Here is a quick look at the short stories read in a week:

Day 98: Story 98: 17th of March 2014: The Diary of a Goose Girl by Kate Douglas Wiggin
Day 99: Story 99: 18th of March 2014: The Dream by Ivan Turgenev
Day 100: Story 100: 19th of March 2014: What Sami Sings with the Birds by Johanna Sypri
Day 101: Story 101: 20th of March 2014: Returning Home by Anthony Trollope
Day 102: Story 102: 21st of March 2014: Ginger and Pickles by Beatrix Potter
Day 103: Story 103: 22nd of March 2014: A Short History of Hairdressing by Julian Barnes
Day 104: Story 104: 23rd of March 2014: The Skating Party by Marina Warner
Day 105: Story 105: 24th of March 2014: The Toys of Peace by Saki

Here’s to more stories. Always.

387 Short Stories: Day 16: Story 16: The Star by Alasdair Gray

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Title: The Star
Author: Alasdair Gray
Taken from the collection: Unlikely Stories, Mostly

Alasdair Gray. A name not known to me till I read his short story today. It always feels nice to explore a new writer and his stories. “The Star” by was today’s story. It is a bittersweet story of what happens when a boy finds a star in his backyard – how is he fascinated by it and what is the outcome when he goes to school with it.

The story is simply written. It has a fable like quality to it. It makes you believe in stars all over again and the power that they possess. I most certainly think that I will read more by this author. I love reading authors who keep it simple and tell it directly.

Book Review: Nothing to Declare: Stories by Rabi Thapa

Title: Nothing to Declare: Stories
Author: Rabi Thapa
Publisher: Penguin India
ISBN: 978-0-143-41543-5
Genre: Short Stories, Fiction
PP: 172 pages
Price: Rs.199
Source: Publisher
Rating: 4/5

Nepal has had special memories for me. I practically spent every summer there since I was ten with my cousins and the entire extended family and loved it. There was nothing more special than watching rented movies (No DVD age and thank god for that!) and munching on home-cooked popcorn with mugs of hot chocolate and the anticipation of waking the next morning and visiting Pokhra or Bakthapur. We also spent freezing winters there, away from the sweltering heat of Bombay, till the time that Nepal became almost a second-home to us. My aunt is Nepalese and hence we visited Nepal a lot. This review in the sense of the word is dedicated to the country which I in all likelihood never visit again.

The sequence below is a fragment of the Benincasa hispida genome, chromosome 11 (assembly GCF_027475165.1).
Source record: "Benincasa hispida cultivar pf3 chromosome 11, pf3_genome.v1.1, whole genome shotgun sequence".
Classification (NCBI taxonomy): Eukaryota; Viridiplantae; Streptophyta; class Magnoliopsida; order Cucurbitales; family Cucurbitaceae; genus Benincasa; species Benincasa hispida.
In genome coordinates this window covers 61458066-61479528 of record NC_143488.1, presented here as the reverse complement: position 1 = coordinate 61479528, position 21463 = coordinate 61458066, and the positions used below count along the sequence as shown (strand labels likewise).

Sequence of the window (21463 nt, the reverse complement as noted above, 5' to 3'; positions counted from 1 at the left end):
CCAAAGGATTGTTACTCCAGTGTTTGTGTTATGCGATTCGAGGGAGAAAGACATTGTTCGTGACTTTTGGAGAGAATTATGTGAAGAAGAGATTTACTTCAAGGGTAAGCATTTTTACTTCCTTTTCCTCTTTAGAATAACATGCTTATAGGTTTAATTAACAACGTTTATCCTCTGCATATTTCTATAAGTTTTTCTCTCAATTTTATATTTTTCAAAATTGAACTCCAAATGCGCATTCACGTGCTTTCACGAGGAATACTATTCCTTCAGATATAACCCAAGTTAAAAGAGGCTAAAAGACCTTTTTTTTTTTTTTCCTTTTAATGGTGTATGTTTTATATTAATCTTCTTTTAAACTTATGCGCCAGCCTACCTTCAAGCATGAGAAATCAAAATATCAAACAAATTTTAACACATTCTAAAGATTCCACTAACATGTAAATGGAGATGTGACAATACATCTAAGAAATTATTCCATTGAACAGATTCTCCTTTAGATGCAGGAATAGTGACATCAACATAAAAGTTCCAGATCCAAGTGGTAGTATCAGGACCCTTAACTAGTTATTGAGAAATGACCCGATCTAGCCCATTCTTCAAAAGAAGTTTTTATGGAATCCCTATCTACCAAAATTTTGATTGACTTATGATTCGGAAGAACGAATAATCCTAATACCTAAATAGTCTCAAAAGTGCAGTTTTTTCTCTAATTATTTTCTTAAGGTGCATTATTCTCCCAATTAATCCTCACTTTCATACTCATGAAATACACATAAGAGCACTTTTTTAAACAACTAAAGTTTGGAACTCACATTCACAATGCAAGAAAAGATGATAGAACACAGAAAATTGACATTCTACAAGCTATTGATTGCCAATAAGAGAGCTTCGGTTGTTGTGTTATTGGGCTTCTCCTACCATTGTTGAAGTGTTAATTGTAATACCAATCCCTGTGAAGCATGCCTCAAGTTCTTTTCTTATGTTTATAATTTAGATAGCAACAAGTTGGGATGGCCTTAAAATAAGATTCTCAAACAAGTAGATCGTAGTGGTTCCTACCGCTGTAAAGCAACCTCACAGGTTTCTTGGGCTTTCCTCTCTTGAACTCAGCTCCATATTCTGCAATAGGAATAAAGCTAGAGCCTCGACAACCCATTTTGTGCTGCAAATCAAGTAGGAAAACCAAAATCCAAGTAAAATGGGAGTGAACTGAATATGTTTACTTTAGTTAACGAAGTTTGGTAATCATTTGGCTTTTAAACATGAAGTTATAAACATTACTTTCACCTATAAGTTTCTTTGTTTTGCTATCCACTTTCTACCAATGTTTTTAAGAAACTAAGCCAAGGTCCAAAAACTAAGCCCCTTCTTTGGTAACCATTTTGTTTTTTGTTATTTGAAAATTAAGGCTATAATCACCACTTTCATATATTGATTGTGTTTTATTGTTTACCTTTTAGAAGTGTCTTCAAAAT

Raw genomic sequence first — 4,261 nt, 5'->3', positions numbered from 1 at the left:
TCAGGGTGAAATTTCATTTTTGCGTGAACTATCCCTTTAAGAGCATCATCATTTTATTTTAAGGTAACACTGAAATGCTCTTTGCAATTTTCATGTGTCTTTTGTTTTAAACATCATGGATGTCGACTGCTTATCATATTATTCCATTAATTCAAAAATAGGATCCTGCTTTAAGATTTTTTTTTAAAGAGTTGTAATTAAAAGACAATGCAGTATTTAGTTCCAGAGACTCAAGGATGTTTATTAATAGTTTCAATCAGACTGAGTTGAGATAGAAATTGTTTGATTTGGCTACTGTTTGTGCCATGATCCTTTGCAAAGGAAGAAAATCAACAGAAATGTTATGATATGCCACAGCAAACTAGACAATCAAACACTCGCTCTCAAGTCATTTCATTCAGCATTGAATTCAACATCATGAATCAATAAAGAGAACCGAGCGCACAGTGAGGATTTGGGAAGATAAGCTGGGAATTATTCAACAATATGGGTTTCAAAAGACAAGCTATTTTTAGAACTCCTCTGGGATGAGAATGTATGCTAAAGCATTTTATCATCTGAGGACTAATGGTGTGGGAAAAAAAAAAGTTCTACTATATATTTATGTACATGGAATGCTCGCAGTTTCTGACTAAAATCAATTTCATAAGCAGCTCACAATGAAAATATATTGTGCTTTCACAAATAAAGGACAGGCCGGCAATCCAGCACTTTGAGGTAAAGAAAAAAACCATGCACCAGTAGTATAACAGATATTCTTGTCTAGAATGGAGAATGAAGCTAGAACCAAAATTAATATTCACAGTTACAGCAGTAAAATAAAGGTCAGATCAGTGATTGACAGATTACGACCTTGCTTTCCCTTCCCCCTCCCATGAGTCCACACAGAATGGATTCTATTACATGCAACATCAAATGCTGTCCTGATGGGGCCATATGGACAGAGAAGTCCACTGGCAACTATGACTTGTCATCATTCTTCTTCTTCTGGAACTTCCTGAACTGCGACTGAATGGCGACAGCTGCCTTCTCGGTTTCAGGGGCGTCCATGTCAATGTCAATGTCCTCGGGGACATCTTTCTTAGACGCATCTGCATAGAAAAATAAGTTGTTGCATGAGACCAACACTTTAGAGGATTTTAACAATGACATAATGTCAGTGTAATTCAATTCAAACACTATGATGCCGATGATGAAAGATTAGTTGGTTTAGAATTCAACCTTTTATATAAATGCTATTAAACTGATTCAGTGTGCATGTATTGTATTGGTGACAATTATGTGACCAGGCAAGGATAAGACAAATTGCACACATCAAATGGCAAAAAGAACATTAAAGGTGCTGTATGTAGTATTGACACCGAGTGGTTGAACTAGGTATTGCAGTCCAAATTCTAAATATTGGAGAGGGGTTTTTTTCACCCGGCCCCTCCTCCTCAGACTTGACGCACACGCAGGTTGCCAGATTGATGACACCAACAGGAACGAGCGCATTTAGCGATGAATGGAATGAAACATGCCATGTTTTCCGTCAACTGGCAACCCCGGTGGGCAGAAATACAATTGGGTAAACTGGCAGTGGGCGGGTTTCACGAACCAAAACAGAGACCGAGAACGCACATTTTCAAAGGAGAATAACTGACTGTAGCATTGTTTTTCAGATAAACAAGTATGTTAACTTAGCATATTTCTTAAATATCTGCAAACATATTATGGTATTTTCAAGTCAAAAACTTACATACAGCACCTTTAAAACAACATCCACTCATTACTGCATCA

Nothing to Declare is a great book though. It consists of 16 short stories and each one – you guessed it right! – is set in Kathmandu or parts of the capital. When an entire book is centred around a city/country, it kind of makes the reader wonder a little about the places and can get a little confusing, however over a period of time while reading it, the reader gets used to the style and involved in the book. That is what happened to me with this one. I love short stories, however the more different one is from the other, the better. Nothing to Declare is one of those books that make you wonder after you are done reading it. Rabi Thapa’s stories are descriptive, bold and try to break the mould of what Nepal stands for – conservative, conscious and ever-judgemental society.

For instance, the title story deals with Bikram, who wants to leave the city and imigrate to London. Then there is the tale of Young foreign returned Nepalis in “Night Out in Kathmandu” and how they deal with the experience of return. They eat, sleep, share tales with the ones’ who did not leave, who did not get the opportunity to leave. The stories provide an insight to the country and what it is also going through currently – for instance, in “Home for Dashain” – the Maobadis think they can make decisions on behalf of the people, which they do and it doesn’t end too well.

At the end of it all, the book resonates in your head. The voices are lined with individuality and want to be heard. Rabi Thapa introduces you to the country like no other writer. For me it was a journey back in time. I identified the places, racked my head and heart for memories and found them all.